(urth) Thecla's "Identity"

Ross Arlen Tieken ross.a.tieken at gmail.com
Mon Apr 8 09:46:50 PDT 2013

You're more than welcome!
I would study good 'ol Julius, but he's doing something different with  
occultism by incorporating a strange un-Hindu Hinduism a la Blavatsky.
Also, talk about career suicide. I'm already skirting sudden death by  
studying anyone who was involved with nationalism... or Catholicism  
which is almost as bad to the post-modern academy. Evola would be a  
highway to hell in a handbag.
I also personally do not share his worldview and social critique  
although I recognize its power. I think too much self-reflexive  
occultism & esotericism is not a good thing; Orthodoxy is esoteric  
enough without pulling arcane antics. Again, Pound didn't see that-- 
Eliot certainly did, and so did the Catholic liturgical theologian Odo  
Casel. You should check out The Mystery of Christian Worship.
If I didn't know better, I'd say Wolfe had read Casel--that Severian,  
when he takes Thecla's body and the Autarch's body, is participating  
in the Christian Eucharist, along with Horn/Silk when he sacrifices at  
the Altar of the Neighbors in On Green's Jungles (of bread and wine?!  
Could you be any more clear, Gene?).
Wolfe has said that Severian "is a Christian," not an allegorical  
Christ figure. But it seems that Severian is so Christ-like... a  
savior, he carries a cross (Terminus Est; in English "It is the end."  
Christ's last words: Summatum Est "It is finished" [John 19:30]). But  
Severian, if he is a Christian (according to Odo Casel, Gregory Dix,  
and other orthodox Catholic Eucharistic theology), he is a member of  
Christ's mystical body! This, I think could help us understand Wolfe's  
assertion: Christ only came once, but His mystical body lasts for all  
time. Wolfe accidentally (or not accidentally, I can't decide which)  
engages with an ancient understanding of Christian worship constantly  
throughout the Solar Cycle. I actually don't see how it's possible to  
understand the Solar Cycle without looking at Wolfe's Catholic  
Modernist bent.
But anyway, Evola's not playing the same card game. Or at least , he's  
got some cards up his sleeve from a different deck.

Also, don't steal this without attributing me, please. I'm sharing  
this with y'all because this mailing list is such a wonderful idea.  
I'm writing something about this as we speak--and I'll give y'all a  
link when I'm finished.


Ross Arlen Tieken
Religious Studies
Rice University

On Apr 8, 2013, at 9:57 AM, António Pedro Marques wrote:

> No dia 06/04/2013, às 00:36, Ross Arlen Tieken <ross.a.tieken at gmail.com 
> > escreveu:
>> When I spoke of the Catholic modernists, I should have been more  
>> precise. The modernists all have weird spiritual proclivities.  
>> Eliot wasn't technically a Catholic either. I should have clarified  
>> what I meant: They all have a mystical bent, believe in strong  
>> authority, and are inspired by myth, myths, and mythic worldviews,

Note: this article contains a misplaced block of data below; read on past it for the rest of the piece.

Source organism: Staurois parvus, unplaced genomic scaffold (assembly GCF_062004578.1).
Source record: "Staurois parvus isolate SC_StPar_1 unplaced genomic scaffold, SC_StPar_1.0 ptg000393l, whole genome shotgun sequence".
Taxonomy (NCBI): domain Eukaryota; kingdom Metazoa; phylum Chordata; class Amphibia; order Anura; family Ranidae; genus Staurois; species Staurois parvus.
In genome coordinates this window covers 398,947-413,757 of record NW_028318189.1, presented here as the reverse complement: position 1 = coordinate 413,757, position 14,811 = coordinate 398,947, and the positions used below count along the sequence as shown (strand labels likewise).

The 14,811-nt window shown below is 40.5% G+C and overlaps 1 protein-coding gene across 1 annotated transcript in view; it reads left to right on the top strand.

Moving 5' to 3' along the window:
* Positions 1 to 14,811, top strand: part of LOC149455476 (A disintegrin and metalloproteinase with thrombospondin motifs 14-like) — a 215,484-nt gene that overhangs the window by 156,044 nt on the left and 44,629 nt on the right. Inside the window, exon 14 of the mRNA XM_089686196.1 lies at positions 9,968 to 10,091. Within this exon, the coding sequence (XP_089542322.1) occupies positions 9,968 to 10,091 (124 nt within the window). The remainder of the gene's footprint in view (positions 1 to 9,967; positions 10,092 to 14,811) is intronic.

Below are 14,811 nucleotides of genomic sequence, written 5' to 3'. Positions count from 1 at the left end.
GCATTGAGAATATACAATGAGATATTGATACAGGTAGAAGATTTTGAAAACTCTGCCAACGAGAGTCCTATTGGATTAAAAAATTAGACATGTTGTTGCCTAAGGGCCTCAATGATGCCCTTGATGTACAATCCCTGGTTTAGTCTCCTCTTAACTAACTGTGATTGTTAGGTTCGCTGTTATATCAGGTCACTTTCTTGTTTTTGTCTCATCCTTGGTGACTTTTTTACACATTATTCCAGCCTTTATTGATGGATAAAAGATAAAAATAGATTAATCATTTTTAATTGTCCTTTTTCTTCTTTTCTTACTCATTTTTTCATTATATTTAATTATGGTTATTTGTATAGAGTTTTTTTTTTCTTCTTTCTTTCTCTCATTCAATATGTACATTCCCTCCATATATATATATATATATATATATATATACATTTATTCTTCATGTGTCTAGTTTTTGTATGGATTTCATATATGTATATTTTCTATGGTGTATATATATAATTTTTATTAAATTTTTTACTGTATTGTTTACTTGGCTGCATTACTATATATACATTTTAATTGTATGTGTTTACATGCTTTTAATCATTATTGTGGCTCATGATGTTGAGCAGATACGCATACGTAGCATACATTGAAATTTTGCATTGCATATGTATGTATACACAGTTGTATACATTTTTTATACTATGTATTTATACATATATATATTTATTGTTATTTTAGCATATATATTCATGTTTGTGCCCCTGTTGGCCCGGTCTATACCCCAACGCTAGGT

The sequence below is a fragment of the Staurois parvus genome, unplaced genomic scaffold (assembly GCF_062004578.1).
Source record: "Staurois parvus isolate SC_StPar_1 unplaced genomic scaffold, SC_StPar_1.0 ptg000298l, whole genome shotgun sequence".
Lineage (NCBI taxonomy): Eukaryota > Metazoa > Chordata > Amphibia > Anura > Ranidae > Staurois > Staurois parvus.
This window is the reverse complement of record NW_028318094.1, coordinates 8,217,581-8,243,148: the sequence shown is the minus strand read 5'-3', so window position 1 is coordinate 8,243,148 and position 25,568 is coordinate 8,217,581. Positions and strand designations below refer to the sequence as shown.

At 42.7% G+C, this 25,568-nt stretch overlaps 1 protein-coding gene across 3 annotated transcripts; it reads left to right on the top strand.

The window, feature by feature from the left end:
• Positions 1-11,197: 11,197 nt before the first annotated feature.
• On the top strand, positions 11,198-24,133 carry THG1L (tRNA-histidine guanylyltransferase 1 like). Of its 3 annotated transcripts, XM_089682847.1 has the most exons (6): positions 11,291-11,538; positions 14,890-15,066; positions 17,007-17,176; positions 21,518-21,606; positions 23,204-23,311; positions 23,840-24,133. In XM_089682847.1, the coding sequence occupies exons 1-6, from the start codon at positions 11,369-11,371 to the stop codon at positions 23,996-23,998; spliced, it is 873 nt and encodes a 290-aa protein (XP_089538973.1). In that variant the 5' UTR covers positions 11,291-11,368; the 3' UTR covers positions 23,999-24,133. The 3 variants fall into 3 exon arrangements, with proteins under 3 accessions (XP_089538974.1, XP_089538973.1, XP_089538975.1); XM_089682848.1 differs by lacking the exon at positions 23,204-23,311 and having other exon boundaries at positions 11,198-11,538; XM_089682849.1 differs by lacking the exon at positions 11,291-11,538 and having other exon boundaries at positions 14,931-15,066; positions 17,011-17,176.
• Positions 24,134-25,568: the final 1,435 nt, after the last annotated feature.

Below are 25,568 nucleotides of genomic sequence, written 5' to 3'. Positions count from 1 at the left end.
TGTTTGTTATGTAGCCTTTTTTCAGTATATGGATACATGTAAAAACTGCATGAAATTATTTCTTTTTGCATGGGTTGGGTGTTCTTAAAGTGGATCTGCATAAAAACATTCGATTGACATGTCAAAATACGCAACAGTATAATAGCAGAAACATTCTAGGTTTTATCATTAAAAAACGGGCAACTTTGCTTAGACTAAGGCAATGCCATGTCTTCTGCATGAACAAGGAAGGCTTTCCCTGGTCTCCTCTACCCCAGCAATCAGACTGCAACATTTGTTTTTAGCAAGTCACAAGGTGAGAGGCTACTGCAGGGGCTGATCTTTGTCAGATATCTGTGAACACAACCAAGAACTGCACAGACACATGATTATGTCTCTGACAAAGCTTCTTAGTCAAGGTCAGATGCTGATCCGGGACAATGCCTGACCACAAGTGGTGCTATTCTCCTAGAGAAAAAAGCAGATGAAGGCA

>> and the middle ages. This leads to the accusation of fascism  
>> (correct in Pound's case, dubious in Eliot and Tate's, completely  
>> inappropriate in the case of Tolkien and Lewis) and to the strong  
>> stroke of nationalism and ethnic myth-making in these authors.  
>> Wolfe definitely shares these preoccupations. See http://www.thenightland.co.uk/MYWEB/wolfemountains.html 
>> ; an essay on the importance of Tolkien which begins with the  
>> sentence "There is one very real sense in which the Dark Ages were  
>> the brightest of times, and it is this: that they were times of  
>> defined and definite duties and freedoms." In this, he echoes a  
>> Chestertonian defense of the Middle Ages and Catholic civilization.  
>> I also see in Wolfe an implicit defense of Neo-Feudalism and a  
>> strongly relgion-centric worldview.
>> Pound was a bad fascist; he didn't understand that it depended upon  
>> the same assumptions that modernity did, and paid the price for it-- 
>> he failed to see the 'real' problem on which his contemporaries  
>> easily picked up; not just any mythos is good enough, there has to  
>> be real sticking power and it has to based in some kind of  
>> transcendent truth/experience and allow also for the intuitive  
>> human good. Fascism of course fails utterly at providing this, but  
>> Tolkien & Eliot's strong ethnic (non-racial) Traditionalism and  
>> mystical monarchism worked fine.
> Interesting. Do you analyze Evola as well?
>> This is what I'm writing on for my dissertation, and I thought  
>> about including Wolfe although he's a little out of the time  
>> period. It's coming back though, these mystical traditional neo- 
>> feudal myth-making monarchist distributist Catholic artists.
>> On Dan'l Danehy-Oakes note: Distributism is the Catholic economic  
>> theory; Marxism's assumptions about "the way stuff works" are  
>> absolutely not compatible with the Catholic vision of humanity--nor  
>> is fascism, or hyper-capitalism for that matter. Both depend on a  
>> pseudo-scientific reading of humans--Catholics sort of aren't up  
>> for that.
> Precisely (whether one admits to the pseudo or not, which I do of  
> course).
>> Distributism (championed by Chesterton and Belloc, later by Eliot  
>> and the Southern Agrarians in America) fulfills the requirements of  
>> Catholic anthropology while seeking to correct the culture-killing  
>> nature of transnational corporate capitalism. Look it up, tell me  
>> what you think.
>> Also, Wolfe is probably aware of Distributism and is a Catholic in  
>> good standing with the Church. http://ironicalcoincidings.wordpress.com/2011/10/28/inheriting-tolkien-pt-2-gene-wolfe/
> Thank you for the link.
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